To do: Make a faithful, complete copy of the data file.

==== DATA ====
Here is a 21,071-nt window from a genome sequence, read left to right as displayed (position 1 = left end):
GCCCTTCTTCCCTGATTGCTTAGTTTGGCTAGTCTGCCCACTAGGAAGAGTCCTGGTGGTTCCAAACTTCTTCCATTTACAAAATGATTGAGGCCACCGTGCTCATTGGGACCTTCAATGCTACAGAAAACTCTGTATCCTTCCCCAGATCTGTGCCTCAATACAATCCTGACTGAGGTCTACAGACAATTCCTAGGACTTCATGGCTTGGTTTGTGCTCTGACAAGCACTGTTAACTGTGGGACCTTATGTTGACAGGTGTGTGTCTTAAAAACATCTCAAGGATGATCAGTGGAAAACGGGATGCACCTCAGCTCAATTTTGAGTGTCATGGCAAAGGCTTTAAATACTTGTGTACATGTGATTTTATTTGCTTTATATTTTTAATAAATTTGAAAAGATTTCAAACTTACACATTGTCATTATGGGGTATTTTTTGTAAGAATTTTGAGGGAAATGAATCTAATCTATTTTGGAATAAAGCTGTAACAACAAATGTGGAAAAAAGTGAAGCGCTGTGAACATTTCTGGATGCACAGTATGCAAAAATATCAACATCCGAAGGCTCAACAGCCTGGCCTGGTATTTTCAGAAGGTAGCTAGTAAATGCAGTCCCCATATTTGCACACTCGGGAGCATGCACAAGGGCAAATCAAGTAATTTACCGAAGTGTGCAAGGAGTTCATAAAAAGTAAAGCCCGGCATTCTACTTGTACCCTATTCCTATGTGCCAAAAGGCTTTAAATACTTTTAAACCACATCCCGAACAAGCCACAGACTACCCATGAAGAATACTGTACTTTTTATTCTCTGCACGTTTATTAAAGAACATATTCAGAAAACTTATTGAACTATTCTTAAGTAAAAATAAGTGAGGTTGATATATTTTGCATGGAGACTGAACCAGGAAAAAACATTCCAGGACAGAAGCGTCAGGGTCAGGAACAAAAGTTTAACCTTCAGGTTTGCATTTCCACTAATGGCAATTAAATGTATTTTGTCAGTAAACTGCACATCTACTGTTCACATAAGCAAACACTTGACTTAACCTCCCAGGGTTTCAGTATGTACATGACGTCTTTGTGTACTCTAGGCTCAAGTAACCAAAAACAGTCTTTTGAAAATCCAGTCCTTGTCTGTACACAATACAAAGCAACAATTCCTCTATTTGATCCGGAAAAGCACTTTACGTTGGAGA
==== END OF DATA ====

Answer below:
Here is a 21,071-nt window from a genome sequence, read left to right as displayed (position 1 = left end):
GCCCTTCTTCCCTGATTGCTTAGTTTGGCTAGTCTGCCCACTAGGAAGAGTCCTGGTGGTTCCAAACTTCTTCCATTTACAAAATGATTGAGGCCACCGTGCTCATTGGGACCTTCAATGCTACAGAAAACTCTGTATCCTTCCCCAGATCTGTGCCTCAATACAATCCTGACTGAGGTCTACAGACAATTCCTAGGACTTCATGGCTTGGTTTGTGCTCTGACAAGCACTGTTAACTGTGGGACCTTATGTTGACAGGTGTGTGTCTTAAAAACATCTCAAGGATGATCAGTGGAAAACGGGATGCACCTCAGCTCAATTTTGAGTGTCATGGCAAAGGCTTTAAATACTTGTGTACATGTGATTTTATTTGCTTTATATTTTTAATAAATTTGAAAAGATTTCAAACTTACACATTGTCATTATGGGGTATTTTTTGTAAGAATTTTGAGGGAAATGAATCTAATCTATTTTGGAATAAAGCTGTAACAACAAATGTGGAAAAAAGTGAAGCGCTGTGAACATTTCTGGATGCACAGTATGCAAAAATATCAACATCCGAAGGCTCAACAGCCTGGCCTGGTATTTTCAGAAGGTAGCTAGTAAATGCAGTCCCCATATTTGCACACTCGGGAGCATGCACAAGGGCAAATCAAGTAATTTACCGAAGTGTGCAAGGAGTTCATAAAAAGTAAAGCCCGGCATTCTACTTGTACCCTATTCCTATGTGCCAAAAGGCTTTAAATACTTTTAAACCACATCCCGAACAAGCCACAGACTACCCATGAAGAATACTGTACTTTTTATTCTCTGCACGTTTATTAAAGAACATATTCAGAAAACTTATTGAACTATTCTTAAGTAAAAATAAGTGAGGTTGATATATTTTGCATGGAGACTGAACCAGGAAAAAACATTCCAGGACAGAAGCGTCAGGGTCAGGAACAAAAGTTTAACCTTCAGGTTTGCATTTCCACTAATGGCAATTAAATGTATTTTGTCAGTAAACTGCACATCTACTGTTCACATAAGCAAACACTTGACTTAACCTCCCAGGGTTTCAGTATGTACATGACGTCTTTGTGTACTCTAGGCTCAAGTAACCAAAAACAGTCTTTTGAAAATCCAGTCCTTGTCTGTACACAATACAAAGCAACAATTCCTCTATTTGATCCGGAAAAGCACTTTACGTTGGAGA